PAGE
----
Its interesting to think that they would put this in there. It’s not really like someone can put there domain name as the handle and (poof!) they are being redirected to the persons website anytime someone clicks on there handle. Sure, that was a little weird..but then I found this:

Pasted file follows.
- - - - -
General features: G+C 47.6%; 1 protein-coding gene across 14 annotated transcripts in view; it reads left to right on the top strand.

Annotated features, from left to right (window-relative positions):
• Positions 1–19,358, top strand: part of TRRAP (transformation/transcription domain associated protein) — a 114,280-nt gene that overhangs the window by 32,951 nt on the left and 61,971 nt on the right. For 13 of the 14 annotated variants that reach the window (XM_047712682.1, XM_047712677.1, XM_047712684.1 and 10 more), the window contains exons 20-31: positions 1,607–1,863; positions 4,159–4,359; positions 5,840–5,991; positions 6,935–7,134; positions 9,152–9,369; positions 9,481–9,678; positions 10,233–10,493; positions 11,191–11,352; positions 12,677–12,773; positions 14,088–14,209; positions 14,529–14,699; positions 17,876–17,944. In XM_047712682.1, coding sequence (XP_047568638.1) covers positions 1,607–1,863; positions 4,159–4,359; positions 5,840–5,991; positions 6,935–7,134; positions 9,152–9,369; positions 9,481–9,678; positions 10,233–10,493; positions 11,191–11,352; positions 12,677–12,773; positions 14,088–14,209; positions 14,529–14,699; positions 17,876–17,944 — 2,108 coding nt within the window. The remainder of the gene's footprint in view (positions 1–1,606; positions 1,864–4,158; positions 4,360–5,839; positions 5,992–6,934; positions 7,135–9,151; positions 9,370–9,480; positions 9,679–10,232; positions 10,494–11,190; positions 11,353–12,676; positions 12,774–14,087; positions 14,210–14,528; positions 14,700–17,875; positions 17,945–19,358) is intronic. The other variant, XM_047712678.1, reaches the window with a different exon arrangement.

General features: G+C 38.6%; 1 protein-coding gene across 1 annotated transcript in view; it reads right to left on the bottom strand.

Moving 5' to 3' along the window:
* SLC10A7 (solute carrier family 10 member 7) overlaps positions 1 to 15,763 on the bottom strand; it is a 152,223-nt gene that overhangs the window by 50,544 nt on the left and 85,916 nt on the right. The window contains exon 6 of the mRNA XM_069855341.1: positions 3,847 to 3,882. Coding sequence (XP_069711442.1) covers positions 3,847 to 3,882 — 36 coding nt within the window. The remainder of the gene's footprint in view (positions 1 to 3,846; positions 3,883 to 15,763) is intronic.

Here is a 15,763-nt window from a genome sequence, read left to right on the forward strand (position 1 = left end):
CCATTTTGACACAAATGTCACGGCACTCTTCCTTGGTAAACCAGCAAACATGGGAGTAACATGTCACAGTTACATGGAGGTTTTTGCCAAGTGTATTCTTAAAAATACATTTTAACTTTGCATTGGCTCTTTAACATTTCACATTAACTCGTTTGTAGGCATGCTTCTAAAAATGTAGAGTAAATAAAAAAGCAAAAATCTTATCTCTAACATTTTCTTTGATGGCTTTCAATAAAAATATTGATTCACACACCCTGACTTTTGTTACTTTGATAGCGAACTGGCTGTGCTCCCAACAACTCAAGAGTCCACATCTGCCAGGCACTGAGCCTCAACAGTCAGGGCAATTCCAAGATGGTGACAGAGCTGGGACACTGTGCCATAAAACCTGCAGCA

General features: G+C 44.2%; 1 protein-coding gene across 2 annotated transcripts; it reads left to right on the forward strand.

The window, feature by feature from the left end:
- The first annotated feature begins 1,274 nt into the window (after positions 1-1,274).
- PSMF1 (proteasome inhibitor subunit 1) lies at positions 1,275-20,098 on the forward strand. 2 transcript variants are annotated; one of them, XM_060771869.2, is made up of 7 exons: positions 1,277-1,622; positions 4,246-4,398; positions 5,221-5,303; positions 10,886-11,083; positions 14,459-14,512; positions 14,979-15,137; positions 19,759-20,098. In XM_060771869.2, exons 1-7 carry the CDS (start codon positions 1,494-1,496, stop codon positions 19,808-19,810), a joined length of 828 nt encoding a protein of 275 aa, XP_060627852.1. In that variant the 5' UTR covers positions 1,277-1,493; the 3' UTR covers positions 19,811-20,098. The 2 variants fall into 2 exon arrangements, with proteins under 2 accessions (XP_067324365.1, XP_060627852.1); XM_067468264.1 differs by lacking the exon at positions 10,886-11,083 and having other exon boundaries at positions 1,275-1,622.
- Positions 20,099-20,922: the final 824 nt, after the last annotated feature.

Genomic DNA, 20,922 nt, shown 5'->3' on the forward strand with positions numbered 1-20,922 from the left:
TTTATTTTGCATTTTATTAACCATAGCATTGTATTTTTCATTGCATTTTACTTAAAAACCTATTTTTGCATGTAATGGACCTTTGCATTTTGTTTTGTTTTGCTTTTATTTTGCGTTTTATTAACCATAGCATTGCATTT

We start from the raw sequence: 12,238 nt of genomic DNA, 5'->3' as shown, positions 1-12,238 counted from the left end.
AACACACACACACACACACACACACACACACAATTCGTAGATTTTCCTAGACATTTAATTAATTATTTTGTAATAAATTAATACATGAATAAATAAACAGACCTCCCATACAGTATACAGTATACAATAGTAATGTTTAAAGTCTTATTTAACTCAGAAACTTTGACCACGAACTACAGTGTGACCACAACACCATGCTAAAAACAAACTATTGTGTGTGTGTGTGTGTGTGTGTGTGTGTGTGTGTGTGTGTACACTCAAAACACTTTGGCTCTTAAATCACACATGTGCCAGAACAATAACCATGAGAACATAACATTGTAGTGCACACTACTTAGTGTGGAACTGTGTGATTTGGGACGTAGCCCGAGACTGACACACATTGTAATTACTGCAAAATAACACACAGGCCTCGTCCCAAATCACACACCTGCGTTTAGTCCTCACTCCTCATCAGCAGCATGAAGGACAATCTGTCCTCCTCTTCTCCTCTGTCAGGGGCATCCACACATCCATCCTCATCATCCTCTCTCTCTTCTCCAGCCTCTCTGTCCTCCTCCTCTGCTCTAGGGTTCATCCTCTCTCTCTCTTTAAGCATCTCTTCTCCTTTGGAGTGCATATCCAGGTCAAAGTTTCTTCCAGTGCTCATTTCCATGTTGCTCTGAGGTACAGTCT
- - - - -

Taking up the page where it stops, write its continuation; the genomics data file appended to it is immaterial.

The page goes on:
“Although it is Instagram’s intention for the Service to be available as much as possible, there will be occasions when the Service may be interrupted, including, without limitation, for scheduled maintenance or upgrades, for emergency repairs, or due to failure of telecommunications links and/or equipment. Also, Instagram reserves the right to remove any Content from the Service for any reason, without prior notice. Content removed from the Service may continue to be stored by Instagram, including, without limitation, in order to comply with certain legal obligations, but may not be retrievable without a valid court order. Consequently, Instagram encourages you to maintain your own backup of your Content. In other words, Instagram is not a backup service and you agree that you will not rely on the Service for the purposes of Content backup or storage. Instagram will not be liable to you for any modification, suspension, or discontinuation of the Services, or the loss of any Content. You also acknowledge that the Internet may be subject to breaches of security and that the submission of Content or other information may not be secure.”